How to Overcome Communication Problems

by Rick Thomas

All marriages experience difficulties. But for some Christians, their faith seems powerless to overcome the discord. They are unable to appropriate the gospel into their marriage practically. There is a solution for these struggling believers.

In other words, they do not have a plan to adequately address and neutralize the unrelenting presence of sin in their marriage (1 John 1:8). Thankfully, the gospel overcomes sin’s curse and restores us to God. Then, through the ongoing work of sanctification (Philippians 1:6), the gospel provides us the potential to change a marriage relationship radically.

This article intends to help couples understand how the gospel should shape their marriage and provide a practical plan to address sin within a marriage.

Purpose of Marriage

To build a healthy marriage, you must start with the right cornerstone; you must approach your union within a gospel context. Unfortunately, today’s culture has become the loudest voice in defining the purpose behind marriage. In the past centuries, marriage was used to secure and stabilize the influence of the family. A few hundred years ago, the concept of romantic love took over, and couples are now encouraged to marry (or not marry) for personal fulfillment and happiness.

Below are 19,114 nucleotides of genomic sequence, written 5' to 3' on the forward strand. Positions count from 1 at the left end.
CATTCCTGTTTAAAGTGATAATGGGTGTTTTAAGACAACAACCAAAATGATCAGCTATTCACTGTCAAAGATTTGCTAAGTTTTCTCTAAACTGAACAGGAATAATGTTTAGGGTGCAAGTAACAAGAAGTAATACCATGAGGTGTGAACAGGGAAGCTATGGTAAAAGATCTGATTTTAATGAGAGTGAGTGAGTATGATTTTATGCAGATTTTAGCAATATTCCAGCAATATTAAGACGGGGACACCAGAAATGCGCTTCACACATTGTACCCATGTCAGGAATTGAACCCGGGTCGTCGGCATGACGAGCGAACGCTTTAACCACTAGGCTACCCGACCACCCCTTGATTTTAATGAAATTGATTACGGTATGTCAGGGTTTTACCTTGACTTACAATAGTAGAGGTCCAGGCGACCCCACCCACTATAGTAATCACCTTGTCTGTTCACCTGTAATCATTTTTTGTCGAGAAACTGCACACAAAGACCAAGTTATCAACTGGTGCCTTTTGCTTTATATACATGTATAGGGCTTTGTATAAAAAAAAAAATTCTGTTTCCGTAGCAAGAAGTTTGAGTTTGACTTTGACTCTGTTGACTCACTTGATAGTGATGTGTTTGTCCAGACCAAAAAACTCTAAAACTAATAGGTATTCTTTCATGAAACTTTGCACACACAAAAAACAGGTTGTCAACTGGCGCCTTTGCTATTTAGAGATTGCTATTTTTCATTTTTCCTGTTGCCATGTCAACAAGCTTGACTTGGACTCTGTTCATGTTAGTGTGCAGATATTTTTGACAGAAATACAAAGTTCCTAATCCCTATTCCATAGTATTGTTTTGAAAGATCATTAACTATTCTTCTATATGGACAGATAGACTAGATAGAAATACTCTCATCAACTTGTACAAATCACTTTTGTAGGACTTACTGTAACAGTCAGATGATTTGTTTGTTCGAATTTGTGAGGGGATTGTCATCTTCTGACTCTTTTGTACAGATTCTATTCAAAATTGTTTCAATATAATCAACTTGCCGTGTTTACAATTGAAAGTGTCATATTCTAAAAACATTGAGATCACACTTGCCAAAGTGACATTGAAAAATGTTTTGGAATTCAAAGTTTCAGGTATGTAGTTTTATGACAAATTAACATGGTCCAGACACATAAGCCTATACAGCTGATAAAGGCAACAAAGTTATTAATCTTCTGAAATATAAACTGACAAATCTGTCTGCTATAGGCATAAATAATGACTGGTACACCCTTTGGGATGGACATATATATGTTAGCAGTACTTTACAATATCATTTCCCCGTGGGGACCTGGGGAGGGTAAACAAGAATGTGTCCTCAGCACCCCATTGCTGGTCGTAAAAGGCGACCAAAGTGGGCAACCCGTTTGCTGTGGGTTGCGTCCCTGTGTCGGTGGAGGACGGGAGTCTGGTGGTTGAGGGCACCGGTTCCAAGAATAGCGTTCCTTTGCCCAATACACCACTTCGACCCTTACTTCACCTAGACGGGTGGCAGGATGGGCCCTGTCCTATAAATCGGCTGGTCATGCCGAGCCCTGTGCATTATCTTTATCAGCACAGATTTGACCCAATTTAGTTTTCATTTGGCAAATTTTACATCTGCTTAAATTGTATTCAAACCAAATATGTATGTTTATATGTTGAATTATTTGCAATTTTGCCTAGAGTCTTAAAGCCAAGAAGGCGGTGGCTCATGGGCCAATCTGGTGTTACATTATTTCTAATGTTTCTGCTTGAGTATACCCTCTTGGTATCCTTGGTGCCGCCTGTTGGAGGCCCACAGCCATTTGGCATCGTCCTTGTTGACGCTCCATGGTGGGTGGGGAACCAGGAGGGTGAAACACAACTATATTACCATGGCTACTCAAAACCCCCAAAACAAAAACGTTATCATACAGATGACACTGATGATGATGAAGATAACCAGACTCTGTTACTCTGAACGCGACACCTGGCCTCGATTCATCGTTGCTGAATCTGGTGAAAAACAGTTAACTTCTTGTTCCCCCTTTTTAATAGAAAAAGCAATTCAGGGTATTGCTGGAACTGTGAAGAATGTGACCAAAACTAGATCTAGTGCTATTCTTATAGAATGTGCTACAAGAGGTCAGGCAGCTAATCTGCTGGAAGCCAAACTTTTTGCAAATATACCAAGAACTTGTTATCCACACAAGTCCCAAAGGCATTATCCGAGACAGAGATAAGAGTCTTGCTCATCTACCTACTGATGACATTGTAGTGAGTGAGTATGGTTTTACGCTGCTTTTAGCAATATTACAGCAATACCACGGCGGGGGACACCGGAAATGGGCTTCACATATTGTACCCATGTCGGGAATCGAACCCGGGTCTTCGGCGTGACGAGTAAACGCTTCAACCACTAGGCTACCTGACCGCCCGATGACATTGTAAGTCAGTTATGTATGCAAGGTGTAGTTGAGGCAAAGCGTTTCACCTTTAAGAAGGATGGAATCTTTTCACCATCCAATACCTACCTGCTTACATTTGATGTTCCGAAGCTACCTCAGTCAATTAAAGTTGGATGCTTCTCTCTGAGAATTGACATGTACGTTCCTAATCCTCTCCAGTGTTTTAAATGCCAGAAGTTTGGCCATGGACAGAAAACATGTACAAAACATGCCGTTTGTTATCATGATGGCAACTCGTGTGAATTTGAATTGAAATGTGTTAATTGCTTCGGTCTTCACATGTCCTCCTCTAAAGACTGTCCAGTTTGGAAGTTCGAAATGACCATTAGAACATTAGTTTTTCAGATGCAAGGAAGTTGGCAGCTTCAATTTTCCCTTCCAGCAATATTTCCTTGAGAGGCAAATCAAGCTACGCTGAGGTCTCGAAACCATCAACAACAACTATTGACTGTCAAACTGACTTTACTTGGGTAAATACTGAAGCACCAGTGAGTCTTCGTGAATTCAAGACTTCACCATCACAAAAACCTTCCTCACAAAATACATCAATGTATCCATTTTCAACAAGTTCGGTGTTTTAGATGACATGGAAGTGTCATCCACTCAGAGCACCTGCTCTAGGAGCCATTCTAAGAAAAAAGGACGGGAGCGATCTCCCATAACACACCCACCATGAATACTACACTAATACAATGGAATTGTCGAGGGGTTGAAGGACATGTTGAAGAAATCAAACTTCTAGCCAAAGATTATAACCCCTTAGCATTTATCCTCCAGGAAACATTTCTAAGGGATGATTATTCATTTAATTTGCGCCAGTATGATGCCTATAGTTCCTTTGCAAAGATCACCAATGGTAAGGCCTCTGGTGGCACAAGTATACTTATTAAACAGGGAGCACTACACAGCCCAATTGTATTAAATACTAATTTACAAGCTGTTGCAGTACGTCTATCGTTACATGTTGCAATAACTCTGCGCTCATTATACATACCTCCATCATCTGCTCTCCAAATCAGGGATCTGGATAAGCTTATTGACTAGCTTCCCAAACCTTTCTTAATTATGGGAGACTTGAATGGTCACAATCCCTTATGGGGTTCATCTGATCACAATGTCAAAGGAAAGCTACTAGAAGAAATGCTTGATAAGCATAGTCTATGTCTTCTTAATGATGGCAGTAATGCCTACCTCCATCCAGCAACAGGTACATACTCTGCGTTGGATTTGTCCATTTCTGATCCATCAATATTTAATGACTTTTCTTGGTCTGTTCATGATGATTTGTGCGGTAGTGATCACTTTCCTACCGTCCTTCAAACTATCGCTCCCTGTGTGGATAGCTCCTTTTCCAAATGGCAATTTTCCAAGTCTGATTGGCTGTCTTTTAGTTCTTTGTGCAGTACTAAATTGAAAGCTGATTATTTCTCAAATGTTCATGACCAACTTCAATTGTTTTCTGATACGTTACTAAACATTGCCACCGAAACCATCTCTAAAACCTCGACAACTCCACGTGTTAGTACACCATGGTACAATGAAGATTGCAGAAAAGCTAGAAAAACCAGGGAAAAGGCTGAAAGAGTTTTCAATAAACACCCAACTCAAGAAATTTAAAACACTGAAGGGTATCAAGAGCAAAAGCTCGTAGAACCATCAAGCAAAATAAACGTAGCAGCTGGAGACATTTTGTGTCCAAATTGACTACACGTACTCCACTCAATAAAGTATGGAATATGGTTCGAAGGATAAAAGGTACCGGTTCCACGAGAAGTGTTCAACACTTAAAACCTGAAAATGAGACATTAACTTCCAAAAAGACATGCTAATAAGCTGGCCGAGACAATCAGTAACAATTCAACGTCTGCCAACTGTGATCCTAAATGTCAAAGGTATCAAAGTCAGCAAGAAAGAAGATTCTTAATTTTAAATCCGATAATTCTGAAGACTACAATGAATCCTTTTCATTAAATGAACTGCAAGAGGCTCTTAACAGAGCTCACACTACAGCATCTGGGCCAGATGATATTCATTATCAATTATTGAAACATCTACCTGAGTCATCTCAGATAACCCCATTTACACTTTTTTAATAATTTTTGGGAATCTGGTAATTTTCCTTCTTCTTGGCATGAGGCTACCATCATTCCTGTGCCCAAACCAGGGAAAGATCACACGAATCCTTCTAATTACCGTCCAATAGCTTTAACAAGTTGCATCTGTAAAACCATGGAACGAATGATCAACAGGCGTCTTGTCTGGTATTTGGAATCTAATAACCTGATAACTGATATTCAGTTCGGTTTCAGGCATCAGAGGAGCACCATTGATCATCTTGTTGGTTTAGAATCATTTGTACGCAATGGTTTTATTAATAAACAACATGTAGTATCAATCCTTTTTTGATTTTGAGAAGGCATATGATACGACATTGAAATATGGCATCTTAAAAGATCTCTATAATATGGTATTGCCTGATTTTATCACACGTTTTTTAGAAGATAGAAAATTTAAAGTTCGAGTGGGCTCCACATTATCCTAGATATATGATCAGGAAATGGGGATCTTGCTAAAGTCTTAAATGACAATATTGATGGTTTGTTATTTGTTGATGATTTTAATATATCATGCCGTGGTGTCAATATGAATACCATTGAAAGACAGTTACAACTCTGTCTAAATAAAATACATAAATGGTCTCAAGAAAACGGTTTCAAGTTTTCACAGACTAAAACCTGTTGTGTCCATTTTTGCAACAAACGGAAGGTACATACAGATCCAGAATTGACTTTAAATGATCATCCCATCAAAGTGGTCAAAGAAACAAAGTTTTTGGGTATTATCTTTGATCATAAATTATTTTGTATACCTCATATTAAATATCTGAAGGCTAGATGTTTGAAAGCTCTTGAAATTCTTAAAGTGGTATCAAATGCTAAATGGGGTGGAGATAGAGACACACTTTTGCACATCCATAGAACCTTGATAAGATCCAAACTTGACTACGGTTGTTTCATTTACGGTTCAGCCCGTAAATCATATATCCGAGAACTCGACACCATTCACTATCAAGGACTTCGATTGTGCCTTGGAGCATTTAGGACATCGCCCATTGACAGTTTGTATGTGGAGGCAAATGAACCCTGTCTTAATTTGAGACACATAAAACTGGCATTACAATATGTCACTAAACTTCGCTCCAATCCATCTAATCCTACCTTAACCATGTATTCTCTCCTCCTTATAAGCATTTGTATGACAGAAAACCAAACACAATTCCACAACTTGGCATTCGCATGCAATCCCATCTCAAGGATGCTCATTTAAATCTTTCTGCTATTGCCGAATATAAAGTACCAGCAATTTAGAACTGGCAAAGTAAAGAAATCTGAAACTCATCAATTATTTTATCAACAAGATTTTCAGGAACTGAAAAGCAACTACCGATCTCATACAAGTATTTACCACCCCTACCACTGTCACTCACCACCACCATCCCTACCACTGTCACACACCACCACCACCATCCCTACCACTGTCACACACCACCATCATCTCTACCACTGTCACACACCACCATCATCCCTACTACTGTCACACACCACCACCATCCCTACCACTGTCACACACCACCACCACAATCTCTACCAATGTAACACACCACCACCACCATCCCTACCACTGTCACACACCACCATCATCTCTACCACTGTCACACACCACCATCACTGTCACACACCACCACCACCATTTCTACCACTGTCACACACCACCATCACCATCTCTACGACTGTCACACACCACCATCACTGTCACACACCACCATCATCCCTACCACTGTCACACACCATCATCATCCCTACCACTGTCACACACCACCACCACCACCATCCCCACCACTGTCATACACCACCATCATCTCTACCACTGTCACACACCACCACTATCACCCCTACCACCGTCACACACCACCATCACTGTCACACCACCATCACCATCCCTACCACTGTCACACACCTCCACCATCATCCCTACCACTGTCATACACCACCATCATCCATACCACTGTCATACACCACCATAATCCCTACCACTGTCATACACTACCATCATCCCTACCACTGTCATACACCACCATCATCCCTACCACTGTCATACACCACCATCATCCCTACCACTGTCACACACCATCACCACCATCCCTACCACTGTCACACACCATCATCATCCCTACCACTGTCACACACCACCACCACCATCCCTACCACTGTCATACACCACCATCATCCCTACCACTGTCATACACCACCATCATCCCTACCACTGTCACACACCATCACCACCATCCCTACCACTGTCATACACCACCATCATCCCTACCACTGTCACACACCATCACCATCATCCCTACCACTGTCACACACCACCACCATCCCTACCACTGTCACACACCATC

The promise of romantic love is desirable and aligns with God’s created intention for relationship. However, under close examination, this view of marriage can quickly become a pathway to satisfy the lusts of the heart. I am not saying romantic love is a sin. But when it becomes the purpose, the marriage takes on a self-centered consumer attitude, “I will be this type of spouse if you are the spouse I want you to be.” Marital conflict results when you don’t meet agreed-upon expectations.

However, gospel love flows out of a covenant, and you don’t base it on the other’s performance. Additionally, the New Testament reveals the mystery of marriage. It is a reflection of the great union between the Messiah and his church (Ephesians 5:31-32). Jesus sees us stuck in our fallen human condition; He lowers and sacrifices Himself, and now leads us on a journey to future glory.